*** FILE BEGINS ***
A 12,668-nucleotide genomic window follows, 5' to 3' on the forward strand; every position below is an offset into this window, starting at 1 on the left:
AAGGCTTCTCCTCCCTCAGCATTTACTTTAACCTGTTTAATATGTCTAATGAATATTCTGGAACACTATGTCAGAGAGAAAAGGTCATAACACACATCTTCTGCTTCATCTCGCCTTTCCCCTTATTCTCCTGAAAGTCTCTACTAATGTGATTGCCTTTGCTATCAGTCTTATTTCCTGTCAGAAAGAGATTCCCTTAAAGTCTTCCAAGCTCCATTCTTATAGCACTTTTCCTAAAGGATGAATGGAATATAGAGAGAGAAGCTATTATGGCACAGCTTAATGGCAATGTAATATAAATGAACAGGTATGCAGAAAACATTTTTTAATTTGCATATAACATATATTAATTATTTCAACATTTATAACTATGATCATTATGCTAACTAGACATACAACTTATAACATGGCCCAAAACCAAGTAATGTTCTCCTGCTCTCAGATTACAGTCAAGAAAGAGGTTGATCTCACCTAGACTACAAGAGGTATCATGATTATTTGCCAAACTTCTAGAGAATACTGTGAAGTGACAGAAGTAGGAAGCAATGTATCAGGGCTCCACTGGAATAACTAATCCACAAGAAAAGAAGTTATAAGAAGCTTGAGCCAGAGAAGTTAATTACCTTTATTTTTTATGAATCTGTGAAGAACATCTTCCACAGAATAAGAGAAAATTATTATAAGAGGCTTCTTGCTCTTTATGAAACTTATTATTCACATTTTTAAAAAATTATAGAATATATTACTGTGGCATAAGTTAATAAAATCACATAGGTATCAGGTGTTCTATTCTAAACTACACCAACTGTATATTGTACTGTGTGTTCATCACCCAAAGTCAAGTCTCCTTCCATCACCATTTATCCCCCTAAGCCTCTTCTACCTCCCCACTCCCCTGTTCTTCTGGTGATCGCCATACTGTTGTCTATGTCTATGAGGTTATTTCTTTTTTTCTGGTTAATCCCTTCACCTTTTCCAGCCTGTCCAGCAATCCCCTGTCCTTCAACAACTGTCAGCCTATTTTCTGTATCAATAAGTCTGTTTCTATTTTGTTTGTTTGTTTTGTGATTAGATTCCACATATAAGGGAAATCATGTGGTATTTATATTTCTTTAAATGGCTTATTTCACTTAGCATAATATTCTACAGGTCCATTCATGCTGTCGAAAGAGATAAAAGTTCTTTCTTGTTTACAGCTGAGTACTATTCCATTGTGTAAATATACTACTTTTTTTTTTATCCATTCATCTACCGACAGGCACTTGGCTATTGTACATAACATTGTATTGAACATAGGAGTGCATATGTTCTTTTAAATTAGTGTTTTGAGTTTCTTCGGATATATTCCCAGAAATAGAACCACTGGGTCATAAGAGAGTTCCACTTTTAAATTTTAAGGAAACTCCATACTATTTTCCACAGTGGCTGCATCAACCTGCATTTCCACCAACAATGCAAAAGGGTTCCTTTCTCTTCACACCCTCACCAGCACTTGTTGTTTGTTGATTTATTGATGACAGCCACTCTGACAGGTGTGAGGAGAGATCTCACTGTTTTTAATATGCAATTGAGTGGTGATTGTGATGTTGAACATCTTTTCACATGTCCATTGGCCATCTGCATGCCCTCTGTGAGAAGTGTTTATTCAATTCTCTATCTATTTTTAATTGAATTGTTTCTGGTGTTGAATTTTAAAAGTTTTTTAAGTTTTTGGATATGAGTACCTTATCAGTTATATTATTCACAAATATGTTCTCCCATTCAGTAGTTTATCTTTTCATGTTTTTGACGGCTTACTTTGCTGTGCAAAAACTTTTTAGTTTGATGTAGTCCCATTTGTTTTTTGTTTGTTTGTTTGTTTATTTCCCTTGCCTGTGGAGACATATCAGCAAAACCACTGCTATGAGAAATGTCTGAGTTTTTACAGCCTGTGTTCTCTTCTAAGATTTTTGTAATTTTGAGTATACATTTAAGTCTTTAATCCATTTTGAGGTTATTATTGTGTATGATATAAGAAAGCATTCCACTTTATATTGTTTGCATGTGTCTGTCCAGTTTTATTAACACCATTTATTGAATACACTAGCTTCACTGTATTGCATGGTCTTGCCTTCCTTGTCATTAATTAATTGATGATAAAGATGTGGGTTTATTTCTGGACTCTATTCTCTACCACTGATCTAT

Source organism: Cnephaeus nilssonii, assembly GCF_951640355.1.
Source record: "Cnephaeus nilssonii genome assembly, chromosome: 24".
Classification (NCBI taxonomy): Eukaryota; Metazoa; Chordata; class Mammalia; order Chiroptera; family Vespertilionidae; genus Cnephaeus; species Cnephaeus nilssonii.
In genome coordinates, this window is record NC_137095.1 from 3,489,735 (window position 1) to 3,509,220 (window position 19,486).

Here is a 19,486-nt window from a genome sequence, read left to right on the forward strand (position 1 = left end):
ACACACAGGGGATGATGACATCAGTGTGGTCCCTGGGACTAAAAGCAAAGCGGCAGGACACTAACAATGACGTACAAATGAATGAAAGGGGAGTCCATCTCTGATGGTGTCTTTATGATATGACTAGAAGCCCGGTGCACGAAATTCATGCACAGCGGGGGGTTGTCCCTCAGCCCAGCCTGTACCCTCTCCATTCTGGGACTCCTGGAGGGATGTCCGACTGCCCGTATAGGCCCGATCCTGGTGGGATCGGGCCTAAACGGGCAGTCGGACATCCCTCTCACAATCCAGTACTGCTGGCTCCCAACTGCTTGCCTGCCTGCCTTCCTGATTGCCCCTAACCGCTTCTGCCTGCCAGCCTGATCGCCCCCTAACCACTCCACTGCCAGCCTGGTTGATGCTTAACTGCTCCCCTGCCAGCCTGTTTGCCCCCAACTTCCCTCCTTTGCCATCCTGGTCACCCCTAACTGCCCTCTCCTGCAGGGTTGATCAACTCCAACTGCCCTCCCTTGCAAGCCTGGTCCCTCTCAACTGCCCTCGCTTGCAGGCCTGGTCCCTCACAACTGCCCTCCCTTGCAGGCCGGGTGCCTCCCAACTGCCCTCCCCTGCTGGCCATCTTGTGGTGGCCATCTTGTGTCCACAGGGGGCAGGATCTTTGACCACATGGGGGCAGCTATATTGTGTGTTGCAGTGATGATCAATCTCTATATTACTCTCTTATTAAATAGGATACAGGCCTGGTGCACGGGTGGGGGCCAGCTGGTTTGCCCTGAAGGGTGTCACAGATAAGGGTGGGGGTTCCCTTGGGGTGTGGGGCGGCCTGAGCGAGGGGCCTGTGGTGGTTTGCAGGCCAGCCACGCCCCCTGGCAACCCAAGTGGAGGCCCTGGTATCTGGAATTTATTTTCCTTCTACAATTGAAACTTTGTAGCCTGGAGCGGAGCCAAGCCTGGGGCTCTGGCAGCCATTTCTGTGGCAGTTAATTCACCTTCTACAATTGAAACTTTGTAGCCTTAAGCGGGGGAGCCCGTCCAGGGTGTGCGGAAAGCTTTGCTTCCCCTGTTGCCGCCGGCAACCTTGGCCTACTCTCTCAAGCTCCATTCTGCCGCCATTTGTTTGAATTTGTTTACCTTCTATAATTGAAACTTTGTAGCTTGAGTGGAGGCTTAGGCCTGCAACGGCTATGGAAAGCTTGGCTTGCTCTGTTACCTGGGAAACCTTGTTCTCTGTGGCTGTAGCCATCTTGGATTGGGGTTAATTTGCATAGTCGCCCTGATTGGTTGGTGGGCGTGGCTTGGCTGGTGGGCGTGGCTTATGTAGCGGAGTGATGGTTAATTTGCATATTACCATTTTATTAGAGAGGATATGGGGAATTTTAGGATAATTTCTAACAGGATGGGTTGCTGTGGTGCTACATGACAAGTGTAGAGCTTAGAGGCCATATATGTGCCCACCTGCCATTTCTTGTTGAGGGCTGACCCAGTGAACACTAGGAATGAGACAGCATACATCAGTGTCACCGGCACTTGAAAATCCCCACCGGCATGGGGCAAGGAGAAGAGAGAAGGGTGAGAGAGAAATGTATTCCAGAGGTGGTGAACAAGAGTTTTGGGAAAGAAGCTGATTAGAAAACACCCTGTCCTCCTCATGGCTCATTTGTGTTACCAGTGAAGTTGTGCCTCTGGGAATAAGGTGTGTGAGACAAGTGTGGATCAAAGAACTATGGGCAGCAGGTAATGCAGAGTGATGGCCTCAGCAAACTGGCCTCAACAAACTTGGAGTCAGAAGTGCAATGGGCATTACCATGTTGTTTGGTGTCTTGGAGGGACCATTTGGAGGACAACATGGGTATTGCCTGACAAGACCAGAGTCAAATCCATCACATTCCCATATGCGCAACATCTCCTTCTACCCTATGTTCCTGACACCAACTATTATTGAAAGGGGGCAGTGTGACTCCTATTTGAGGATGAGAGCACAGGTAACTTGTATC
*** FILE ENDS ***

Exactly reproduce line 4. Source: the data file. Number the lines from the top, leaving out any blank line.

Source record: "Cnephaeus nilssonii genome assembly, chromosome: 24".